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November 30, 2004

Visual Studio Team System: What's an Admin to do?

So here's basically what a VSTS install looks like:


The clients have Visual Studio 2005. The App Server has a bunch of stuff, including ADAM, IIS, Sharepoint, etc. The back-end is a SQL 2005 with a number of databases that support Team Foundation Server. All this runs inside of a domain (so I'm guessing if you're a dev working from home, you would have to RAS in to connect to your foundation server).

One question:  How do you "backup" Team System?  I know this is really early, and the VSTS functionality isn't nearly baked yet, but I'm very curious what's being planned for administrator tools to manage all of this.  Also, what's being planned to train administrators to keep all this up and running?

Posted on November 30, 2004 at 08:36 AM | Permalink | Comments (1) | TrackBack

November 27, 2004

Tech Blender Report - 2004.11.27

And the Winners Are: Mike Gunderloy serves up the best links submitted by his readers. Lots of great stuff.

NUnitForms: Thibaut Barrère and Jose Almeida talk about using NUnitForms to unit test GUIs. (via Test Driven .NET)

Microsoft gets serious about good code: I was already pretty upset about the "This had better just be a prototype." compiler warning that VS 2005 is always throwing at me, but now with an exception like this, I think I'll just have to hang up my keyboard for good.(via Kieran Lynam)

Living la-vida Outlook: If you're like me, Outlook essentially is your shell. Shawn Morrisey recently experienced the forcing function of leaving your InBox to it's own devices for a week, and presents a short review of various tools that will let you reign in the savage beast.

SCOAB: One problem with Smart Client development is the synchronization of data. Another is the queuing of messages when you're offline. Rick Childress talks about how the latter is solved with the Smart Client Offline Application Block. (I'm still looking for a great solution to the former)

Posted on November 27, 2004 at 01:42 PM | Permalink | Comments (0) | TrackBack

November 25, 2004

Tech Blender Report - 2004.11.25


Plugins to the Google Deskbar: Jonathan Wells points to the Google Deskbar API, which lets you write add-ins using .NET.

XAML Viewer for Whidbey: Chris Sells points to Gaston Milano's XAML Viewer that integrates into Visual Studio 2005 (Whidbey).

Amnesty International: Chris Sells also points to a Microsoft program that would give amnesty to people who are running pirated copies of XP (and would provide them with licensed copies). It seems Microsoft wants to hold the OEMs responsible who sold the machines, but not the end users who bought them.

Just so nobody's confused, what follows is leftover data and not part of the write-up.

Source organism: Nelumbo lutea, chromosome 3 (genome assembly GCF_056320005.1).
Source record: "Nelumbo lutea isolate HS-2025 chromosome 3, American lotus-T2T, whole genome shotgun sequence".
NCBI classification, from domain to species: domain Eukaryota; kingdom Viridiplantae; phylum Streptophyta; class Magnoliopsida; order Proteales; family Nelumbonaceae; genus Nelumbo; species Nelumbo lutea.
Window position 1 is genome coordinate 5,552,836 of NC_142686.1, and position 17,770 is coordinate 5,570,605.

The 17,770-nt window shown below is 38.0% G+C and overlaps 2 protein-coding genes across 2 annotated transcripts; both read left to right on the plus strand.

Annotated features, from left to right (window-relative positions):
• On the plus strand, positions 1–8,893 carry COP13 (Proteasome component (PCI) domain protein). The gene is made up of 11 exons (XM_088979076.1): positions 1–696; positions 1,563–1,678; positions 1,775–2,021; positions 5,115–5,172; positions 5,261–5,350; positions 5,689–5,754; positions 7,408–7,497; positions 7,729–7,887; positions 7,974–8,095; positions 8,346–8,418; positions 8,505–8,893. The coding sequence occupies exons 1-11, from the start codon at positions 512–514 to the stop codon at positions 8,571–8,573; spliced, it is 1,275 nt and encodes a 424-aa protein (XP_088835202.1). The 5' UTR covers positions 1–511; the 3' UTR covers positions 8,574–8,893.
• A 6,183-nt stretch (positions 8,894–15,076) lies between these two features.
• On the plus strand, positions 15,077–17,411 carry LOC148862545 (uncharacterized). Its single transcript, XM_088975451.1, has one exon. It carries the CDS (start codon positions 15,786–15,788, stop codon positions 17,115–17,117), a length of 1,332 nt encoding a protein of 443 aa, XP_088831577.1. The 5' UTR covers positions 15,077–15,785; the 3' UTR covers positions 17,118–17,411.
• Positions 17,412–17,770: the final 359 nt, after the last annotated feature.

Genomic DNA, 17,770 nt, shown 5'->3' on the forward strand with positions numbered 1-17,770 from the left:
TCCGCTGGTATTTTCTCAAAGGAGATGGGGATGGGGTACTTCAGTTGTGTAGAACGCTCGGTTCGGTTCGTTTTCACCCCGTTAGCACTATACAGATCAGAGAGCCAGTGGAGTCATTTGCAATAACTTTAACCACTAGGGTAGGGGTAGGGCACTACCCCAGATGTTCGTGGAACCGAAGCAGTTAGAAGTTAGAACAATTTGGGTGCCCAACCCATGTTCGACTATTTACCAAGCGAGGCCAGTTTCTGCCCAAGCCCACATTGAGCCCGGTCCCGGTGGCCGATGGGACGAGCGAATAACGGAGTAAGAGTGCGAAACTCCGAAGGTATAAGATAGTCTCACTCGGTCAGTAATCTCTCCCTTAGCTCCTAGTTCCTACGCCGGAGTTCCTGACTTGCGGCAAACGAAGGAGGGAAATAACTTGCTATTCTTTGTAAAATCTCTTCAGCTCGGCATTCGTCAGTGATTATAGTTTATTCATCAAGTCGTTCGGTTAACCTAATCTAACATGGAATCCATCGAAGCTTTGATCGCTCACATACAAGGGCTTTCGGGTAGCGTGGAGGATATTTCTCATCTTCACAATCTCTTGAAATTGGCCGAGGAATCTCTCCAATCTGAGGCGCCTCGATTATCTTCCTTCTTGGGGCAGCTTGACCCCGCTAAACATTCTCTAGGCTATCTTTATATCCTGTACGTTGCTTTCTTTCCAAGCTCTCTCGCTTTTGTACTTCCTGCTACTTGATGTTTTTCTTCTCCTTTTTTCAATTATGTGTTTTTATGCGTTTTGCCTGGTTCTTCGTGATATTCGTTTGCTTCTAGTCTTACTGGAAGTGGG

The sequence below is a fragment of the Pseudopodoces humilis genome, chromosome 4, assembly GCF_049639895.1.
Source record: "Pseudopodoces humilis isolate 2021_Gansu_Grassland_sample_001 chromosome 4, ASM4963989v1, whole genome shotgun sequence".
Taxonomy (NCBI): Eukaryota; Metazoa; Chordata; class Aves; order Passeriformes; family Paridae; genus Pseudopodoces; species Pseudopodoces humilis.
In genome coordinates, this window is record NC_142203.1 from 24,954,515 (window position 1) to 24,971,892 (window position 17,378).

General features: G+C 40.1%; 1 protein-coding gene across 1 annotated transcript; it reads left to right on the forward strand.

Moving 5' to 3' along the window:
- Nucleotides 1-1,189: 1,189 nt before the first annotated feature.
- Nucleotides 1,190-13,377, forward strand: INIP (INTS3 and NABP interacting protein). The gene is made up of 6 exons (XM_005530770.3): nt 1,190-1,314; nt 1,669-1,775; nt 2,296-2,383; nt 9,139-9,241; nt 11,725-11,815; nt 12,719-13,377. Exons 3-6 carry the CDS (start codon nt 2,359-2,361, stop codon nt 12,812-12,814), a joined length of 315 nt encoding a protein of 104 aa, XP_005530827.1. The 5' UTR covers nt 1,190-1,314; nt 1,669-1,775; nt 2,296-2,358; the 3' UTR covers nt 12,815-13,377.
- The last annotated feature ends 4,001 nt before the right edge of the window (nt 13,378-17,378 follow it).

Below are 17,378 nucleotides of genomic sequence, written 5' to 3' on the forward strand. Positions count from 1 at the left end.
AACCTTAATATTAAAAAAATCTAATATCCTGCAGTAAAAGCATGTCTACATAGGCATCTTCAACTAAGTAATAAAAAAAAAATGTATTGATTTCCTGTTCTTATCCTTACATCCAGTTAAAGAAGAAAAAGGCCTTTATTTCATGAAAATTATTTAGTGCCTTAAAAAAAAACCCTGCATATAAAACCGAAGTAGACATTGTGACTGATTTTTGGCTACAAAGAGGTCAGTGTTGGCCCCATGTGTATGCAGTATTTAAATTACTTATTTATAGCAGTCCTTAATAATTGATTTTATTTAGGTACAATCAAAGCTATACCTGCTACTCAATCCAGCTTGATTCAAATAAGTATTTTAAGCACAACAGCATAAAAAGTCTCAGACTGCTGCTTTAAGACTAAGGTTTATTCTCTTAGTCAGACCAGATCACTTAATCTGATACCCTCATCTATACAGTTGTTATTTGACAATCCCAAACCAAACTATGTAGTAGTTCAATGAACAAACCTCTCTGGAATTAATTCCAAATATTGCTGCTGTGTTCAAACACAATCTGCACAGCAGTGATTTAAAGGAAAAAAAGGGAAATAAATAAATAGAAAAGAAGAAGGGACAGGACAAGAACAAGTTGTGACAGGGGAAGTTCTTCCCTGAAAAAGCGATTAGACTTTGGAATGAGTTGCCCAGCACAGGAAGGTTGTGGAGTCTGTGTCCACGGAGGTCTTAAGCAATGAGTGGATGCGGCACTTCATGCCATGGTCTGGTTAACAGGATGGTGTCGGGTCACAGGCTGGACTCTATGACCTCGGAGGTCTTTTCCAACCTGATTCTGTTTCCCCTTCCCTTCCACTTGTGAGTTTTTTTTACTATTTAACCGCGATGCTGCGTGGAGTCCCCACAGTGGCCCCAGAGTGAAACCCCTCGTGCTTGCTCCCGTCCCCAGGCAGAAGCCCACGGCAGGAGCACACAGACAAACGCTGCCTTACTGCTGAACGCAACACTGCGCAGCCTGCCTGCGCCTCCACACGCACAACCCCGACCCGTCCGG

Gobble gobble.

Posted on November 25, 2004 at 08:37 PM | Permalink | Comments (0) | TrackBack

November 23, 2004

For a second, I thought

For a second, I thought that said "Bouncing Bong": Avalon 3D Boincing Boing Demo. (via Chris Sells)

Enterprise Performance Tool: I love the open to this article, "Fast code is still in vogue"

Hidden VS2005 Feature: Guidelines (via Sara Ford)

Allen Stewart blogs on: to talk about SOA, DSI, and Infrastructure Security.

Broadband penetration reaches 20% of US households.

Posted on November 23, 2004 at 11:43 AM | Permalink | Comments (0) | TrackBack

Stuart Celarier has a blog

Stuart has a big brain, and uses the whole thing. I'm looking forward to what he blogs about.

Posted on November 23, 2004 at 10:27 AM | Permalink | Comments (0) | TrackBack

Using AI for Recognition on the Tablet

Interesting article about converting strokes to waveforms, and then recognizing them using a neural network.

Posted on November 23, 2004 at 08:26 AM | Permalink | Comments (1) | TrackBack

November 22, 2004

No refactoring for VB.NET: Is it really that big of a deal?

I've been reading a lot about VB and refactoring, and here are some of the more interesting blog posts I've seen on the subject.
Lack of refactoring means that Microsoft isn't serious about VB for enterprise development.
Makes the statement that VB.NET isn't ready for the enterprise (although I don't think Sam has ever been a huge VB fan)
"Refactoring is one of important thing for creating literate code. must have it... Maybe even instead of EnC..."

Ok, after reading about this for a while now, I've come to the conclusion that this is mass hysteria much more than substance. The last comment really cinched it for me. The tone is that refactoring is just absolutely critical, especially when it comes to writing "enterprise" code, almost to the point where it's impossible to do good coding without refactoring.

Just one question, is anyone writing good .NET code today?

Are you refactoring, even though the IDE doesn't currently have explicit support for it? By the outcry, one would have to surmise that it's really impossible to write enterprise code with today's tools.

The thing that really surprises me isn't that VB developers are upset that they don't have refactoring. In fact, I have to wonder if it's really people who primarily develop in VB.NET who are doing most of the complaining. What really surprises me is that C# developers are so satisfied with the list of refactorings that they're getting compared to, say, this.